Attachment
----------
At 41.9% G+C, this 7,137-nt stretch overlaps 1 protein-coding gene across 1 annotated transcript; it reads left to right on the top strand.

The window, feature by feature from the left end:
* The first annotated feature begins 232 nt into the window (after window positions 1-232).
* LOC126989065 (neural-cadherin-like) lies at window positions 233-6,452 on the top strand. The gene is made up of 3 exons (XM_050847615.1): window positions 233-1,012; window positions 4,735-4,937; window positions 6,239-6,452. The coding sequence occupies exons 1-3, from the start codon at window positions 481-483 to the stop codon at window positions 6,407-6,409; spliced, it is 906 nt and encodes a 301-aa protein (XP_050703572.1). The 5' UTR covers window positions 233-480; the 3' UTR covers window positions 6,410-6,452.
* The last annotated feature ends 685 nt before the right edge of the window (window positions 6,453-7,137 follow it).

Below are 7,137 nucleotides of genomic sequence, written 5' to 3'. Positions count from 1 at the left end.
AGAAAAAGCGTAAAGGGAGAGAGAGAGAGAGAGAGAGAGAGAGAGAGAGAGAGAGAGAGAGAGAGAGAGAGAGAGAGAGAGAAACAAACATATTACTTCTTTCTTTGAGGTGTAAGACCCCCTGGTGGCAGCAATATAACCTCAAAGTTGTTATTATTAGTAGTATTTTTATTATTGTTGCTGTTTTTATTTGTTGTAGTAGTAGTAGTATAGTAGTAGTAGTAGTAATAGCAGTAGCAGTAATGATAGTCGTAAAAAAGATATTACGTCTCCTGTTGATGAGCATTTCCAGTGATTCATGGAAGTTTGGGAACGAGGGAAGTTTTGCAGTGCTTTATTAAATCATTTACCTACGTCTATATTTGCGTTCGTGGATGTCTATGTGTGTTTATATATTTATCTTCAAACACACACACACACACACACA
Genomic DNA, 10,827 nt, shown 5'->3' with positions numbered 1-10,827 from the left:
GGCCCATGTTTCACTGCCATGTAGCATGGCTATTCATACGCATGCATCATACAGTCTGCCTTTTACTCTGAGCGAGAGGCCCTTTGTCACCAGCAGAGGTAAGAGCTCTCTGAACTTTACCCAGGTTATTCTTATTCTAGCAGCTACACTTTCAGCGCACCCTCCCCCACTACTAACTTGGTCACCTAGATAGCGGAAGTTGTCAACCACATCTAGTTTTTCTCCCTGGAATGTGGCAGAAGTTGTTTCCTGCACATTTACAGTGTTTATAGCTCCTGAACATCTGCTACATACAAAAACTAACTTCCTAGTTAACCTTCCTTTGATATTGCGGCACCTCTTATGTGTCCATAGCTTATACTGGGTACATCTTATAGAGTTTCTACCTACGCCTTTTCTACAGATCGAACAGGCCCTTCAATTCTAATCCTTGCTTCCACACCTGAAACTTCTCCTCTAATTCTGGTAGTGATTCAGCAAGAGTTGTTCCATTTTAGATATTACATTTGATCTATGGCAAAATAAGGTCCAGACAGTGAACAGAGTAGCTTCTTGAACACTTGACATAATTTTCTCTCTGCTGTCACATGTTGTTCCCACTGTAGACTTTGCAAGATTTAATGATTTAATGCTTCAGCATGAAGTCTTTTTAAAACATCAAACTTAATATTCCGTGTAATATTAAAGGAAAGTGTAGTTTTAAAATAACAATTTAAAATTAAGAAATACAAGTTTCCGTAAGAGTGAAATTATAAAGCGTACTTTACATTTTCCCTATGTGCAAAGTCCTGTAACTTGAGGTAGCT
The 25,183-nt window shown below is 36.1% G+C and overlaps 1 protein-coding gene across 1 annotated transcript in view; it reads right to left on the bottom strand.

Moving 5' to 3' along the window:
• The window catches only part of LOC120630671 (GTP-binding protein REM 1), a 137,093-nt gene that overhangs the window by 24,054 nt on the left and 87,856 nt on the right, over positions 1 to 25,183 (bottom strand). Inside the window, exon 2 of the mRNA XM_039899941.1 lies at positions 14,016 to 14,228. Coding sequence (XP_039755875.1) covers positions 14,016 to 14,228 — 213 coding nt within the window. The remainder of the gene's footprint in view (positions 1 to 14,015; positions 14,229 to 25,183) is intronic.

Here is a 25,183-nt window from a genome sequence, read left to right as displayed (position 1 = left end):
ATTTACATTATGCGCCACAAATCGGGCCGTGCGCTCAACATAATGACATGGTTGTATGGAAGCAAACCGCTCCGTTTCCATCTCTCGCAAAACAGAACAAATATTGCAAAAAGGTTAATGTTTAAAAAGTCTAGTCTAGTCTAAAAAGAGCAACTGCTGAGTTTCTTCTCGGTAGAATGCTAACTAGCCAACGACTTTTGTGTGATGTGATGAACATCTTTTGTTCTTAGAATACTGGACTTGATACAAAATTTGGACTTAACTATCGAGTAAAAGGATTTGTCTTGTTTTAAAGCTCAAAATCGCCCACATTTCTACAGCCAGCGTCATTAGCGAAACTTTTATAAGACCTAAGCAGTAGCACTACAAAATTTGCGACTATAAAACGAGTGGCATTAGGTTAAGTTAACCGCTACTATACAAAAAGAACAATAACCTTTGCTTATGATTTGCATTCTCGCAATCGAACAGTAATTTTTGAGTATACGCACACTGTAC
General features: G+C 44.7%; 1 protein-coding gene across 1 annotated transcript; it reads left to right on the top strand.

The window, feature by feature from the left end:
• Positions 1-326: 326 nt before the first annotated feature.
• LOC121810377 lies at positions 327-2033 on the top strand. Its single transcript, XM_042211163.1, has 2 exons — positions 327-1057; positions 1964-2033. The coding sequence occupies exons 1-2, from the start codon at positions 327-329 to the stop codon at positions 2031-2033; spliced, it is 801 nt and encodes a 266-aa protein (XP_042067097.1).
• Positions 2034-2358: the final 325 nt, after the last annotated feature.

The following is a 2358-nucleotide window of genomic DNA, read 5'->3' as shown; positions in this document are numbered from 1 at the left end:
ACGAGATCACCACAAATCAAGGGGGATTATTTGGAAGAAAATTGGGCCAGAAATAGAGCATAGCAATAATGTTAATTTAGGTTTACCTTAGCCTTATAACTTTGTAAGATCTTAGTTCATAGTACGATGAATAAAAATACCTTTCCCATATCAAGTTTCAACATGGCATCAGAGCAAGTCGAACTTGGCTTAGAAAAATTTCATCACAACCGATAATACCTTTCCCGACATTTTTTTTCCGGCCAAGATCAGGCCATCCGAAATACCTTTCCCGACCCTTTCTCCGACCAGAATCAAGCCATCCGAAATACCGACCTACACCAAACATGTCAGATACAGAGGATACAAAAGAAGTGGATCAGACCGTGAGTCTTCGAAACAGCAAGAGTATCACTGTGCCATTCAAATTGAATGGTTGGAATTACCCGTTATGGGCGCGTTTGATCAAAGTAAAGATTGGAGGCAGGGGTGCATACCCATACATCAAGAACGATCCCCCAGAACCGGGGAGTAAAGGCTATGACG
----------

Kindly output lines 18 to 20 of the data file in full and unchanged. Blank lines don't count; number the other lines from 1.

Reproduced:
• LOC121810377 lies at positions 327-2033 on the top strand. Its single transcript, XM_042211163.1, has 2 exons — positions 327-1057; positions 1964-2033. The coding sequence occupies exons 1-2, from the start codon at positions 327-329 to the stop codon at positions 2031-2033; spliced, it is 801 nt and encodes a 266-aa protein (XP_042067097.1).
• Positions 2034-2358: the final 325 nt, after the last annotated feature.

The following is a 2358-nucleotide window of genomic DNA, read 5'->3' as shown; positions in this document are numbered from 1 at the left end: